Climate change may be dismissed as a hoax by the current US president, but those in the insurance and reinsurance industry are well aware of how altered weather patterns and a warming atmosphere could impact the world we live in.
Evidence of that has been brought into sharp focus in recent months. As we highlighted in our newsletters at the Monte Carlo Rendezvous de Septembre in the lead up to Hurricane Irma hitting Florida, scientists have speculated that global warming and higher sea temperatures may make natural catastrophes, and hurricanes in particular, more frequent or severe.
After what had been a benign decade of catastrophic hurricanes (in the US at least), the 2017 North Atlantic storm season has been a hive of activity. Hurricanes Harvey, Irma and Maria may well have strengthened to such intense levels on the back of warmer-than-usual water temperatures in the Atlantic Ocean. For the re/insurance industry, this is obviously a worrying trend.
Since we last went to press, the vast majority of major firms operating in the global re/insurance market have issued estimates for what they believe is their exposure to the hurricanes that tore through the Caribbean and US in August and September.
The European reinsurance giants of Swiss Re, Munich Re, Hannover Re and Scor have all published loss estimates while the Bermudian businesses such as Everest Re, RenaissanceRe, PartnerRe, Axis Capital and XL Catlin have all released their own figures.
The south-east US is one of the world’s largest peak catastrophe zones, and because of the high level of exposure present, reinsurers from around the globe are impacted when events hit this area.
So it is not only the traditional Europeans and Bermudians who have exposure to Hurricanes Harvey, Irma and Maria, but also companies such as the Japanese conglomerates like Sompo Holdings, Tokio Marine and Mitsui Sumitomo.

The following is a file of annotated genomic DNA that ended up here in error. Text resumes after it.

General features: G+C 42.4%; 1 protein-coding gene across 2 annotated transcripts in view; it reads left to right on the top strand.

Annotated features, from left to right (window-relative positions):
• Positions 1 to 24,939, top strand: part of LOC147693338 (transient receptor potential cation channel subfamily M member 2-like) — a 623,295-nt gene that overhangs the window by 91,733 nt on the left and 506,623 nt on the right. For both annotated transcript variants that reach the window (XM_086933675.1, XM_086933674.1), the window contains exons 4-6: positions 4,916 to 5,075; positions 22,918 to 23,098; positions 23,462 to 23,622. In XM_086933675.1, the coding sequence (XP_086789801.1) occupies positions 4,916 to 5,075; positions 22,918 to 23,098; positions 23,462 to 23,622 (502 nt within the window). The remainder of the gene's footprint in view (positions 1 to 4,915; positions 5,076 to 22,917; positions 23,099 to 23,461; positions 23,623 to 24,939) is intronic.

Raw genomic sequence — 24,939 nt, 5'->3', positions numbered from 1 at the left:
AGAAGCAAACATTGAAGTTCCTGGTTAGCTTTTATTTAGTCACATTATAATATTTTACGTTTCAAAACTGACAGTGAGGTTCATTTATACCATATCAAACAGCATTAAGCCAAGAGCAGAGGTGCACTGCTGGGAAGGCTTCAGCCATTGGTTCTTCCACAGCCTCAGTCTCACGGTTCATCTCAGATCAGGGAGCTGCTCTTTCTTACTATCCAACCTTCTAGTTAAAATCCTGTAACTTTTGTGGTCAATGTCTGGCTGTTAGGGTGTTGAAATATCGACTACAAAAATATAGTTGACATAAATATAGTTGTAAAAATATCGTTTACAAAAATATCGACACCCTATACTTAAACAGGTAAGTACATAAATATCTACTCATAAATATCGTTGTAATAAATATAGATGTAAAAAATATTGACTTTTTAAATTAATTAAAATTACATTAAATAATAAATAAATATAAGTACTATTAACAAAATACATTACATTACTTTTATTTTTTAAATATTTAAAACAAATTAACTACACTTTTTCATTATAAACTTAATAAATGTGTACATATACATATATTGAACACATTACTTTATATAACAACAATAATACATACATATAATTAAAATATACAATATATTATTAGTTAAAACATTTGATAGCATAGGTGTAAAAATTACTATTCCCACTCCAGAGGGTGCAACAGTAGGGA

This month’s edition of Reactions looks in detail at the losses reported by the major insurance and reinsurance companies for Hurricanes Harvey, Irma and Maria, as well as the earthquakes that struck Mexico.
But the impact of climate change is not relevant to just the hurricanes and storms that have hit the south east US. As highlighted elsewhere in this month’s edition, California continues to be plagued by extensive wildfires as the state suffers at the hands of a vicious and long-running drought that has turned vast swathes of the region into kindling.
While the losses arising from the wildfires that ravaged California in October are not expected to be anywhere near as severe as those that have come from the hurricanes on the east coast, the events will act as a timely reminder of the impact the changing environment can have on the re/insurance industry.
The industry is of course well aware of how climate influences its business.
In what was a timely occurrence, insurance regulators from around the world met at the Sustainable Insurance Forum (SIF) in Kuala Lumpur at the end of October to discuss various regulatory responses to climate risk.
Insurance supervisors from Australia, Brazil, California, France, Malaysia, Morocco, the Netherlands, Singapore, South Africa, the UK, Washington DC as well as the International Association of Insurance Supervisors in the US attended the SIF Fall Meeting.
The SIF was launched in December 2016 and is convened by the United Nations Environment Programme, with participating countries and states creating a six-stage work programme of activities which include a focus on disclosure, access to insurance, sustainable insurance road maps, climate risk, disaster risk reduction and capacity building for insurance supervisors.
The hope is that the creation of the SIF will improve and strengthen insurance supervisors’ and regulators’ understanding of issues around sustainability, as well as foster discussions on possible opportunities for the industry.
Through such organisations, it is hoped that the industry will be at the forefront of mitigating the impact of the changing environment, although one feels that support from governments will also be required if any plans are to be actually realised.
Managing Editor, Reactions